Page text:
Q: I’ve heard that used cars can currently fetch a pretty penny from dealers because of a nationwide vehicle shortage. Should I trade in my car?
A: The auto market has been red-hot for months as manufacturers scramble to catch up on pandemic-induced supply shortages. While circumstances vary, this can be a great time to get top dollar on a used car.
Here’s what you need to know about the current auto market for sellers.
How high did prices go?
According to online automotive resource Edmunds, the average transaction price for a used car in the second quarter of 2021 was $25,410, which is up 21% year-over-year. This was the first time the average list price for used cars in the U.S topped $25K. Also, fewer than 1% of used cars on dealership lots were priced below $15,000 during this quarter, compared to 18% offered below this mark the previous year.
Why have prices of used cars increased so sharply?
Several interconnecting factors have led to the increase in auto prices.
First, the pandemic put a freeze on the production of new vehicles for nearly a full business quarter. Factory output at the time of the nationwide lockdowns was reduced by 3.3 million vehicles and sales dried up, which also reduced the volume of trade-ins. This led to a decrease in the available supply of used cars and led to a driving up of prices.
With production on pause, chipmakers focused on the electronics industry instead of creating semiconductor chips for automakers. When production resumed, manufacturers faced a worldwide shortage of these chips, which experts predict will last well into 2022. Consequently, manufacturers have been limited in the number of new cars they can make. This, too, means there are fewer trade-ins and fewer used cars available for buyers, leading to an increase in prices.
The months-long shutdown of business and leisure also had a significant influence on car supplies. Car rentals were virtually unused at this time, prompting the agencies to hold onto the cars in their lots instead of selling them to used car dealerships. This led to a reduction in the number of used cars available for sale; contributing to the spike in prices.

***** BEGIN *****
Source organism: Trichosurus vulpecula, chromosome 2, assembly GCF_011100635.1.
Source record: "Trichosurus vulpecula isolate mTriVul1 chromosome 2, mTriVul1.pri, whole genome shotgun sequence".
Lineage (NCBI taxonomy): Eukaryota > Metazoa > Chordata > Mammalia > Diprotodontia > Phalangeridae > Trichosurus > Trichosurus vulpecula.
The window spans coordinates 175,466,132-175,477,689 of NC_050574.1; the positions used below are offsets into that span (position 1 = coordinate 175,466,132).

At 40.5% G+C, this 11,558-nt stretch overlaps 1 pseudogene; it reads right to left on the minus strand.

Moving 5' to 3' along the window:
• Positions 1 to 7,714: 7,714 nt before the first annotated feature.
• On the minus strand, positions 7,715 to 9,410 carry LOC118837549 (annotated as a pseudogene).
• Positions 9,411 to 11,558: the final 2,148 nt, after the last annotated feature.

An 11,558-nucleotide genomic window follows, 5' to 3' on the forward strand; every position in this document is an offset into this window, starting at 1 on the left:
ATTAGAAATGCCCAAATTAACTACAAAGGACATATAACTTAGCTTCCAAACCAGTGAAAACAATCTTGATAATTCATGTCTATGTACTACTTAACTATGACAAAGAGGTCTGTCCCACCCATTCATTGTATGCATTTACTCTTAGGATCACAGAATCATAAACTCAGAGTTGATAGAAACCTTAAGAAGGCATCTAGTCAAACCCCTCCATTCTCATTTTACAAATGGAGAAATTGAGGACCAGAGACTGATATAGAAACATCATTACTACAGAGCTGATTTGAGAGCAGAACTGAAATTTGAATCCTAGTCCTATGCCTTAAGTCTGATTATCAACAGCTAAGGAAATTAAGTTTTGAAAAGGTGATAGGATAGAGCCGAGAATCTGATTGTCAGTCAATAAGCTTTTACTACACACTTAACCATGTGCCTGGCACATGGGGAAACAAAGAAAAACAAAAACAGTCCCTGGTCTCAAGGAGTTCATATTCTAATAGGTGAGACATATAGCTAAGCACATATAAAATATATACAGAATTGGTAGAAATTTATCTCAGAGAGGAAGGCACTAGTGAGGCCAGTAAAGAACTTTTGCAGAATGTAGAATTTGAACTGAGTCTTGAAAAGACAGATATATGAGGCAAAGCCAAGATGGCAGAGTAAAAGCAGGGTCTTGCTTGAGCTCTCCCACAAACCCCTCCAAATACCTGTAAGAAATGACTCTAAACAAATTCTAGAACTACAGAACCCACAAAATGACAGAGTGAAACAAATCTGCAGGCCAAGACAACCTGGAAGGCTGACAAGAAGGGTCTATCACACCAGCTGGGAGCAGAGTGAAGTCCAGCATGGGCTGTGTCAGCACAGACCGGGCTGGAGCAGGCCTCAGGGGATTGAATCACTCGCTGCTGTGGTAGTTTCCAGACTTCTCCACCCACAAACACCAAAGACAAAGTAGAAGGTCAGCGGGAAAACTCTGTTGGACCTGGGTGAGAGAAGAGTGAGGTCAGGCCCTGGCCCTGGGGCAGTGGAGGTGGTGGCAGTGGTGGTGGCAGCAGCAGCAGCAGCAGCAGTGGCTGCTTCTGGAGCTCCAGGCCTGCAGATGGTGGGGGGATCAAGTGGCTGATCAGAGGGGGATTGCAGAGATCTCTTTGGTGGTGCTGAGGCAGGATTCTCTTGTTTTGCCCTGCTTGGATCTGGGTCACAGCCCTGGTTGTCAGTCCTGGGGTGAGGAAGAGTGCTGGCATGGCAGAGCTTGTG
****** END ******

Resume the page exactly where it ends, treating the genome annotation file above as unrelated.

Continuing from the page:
Finally, the single factor unrelated to the pandemic that has decreased the supply of used cars is the fact that today’s used cars were manufactured during the Great Recession. During this time, automakers faced severe financial challenges and the number of cars sold during that time was far lower than average. Today’s reduction in used cars is also a trickle-down effect of the Great Recession and now directly impacting the current auto market.
Will the market settle down soon?
Auto prices are already showing signs of leveling off, with some used car prices dropping by as much as $2,000 over the month of July. Many drivers are eager to sell their cars at top dollar now, adding more used cars to the available supply. Car rental agencies are also recovering from their business freeze during the pandemic. Due to this, they are now adding their own vehicles to the available pool of used cars. While it will take some time for the market to recover completely, it is cooling off from its post-pandemic sizzle.
Should I trade in my car now?
If you plan on trading in your car, you may want to do so sooner rather than later. With inventory still low, dealers are eager to get as many used cars as possible, offering more than typically expected. Be sure to check what price you can get from several dealers before you sell. It’s equally important to note that those same inflated prices will work against you if you plan on buying a new car now.
Used cars can fetch a pretty penny in today’s hot auto market, but it’s crucial to weigh all factors carefully before deciding if trading in your car now can work in your favor.
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* APY = Annual Percentage Rate and is effective as of [##/##/####].
Have you recently traded in your car? Tell us about it in the comments.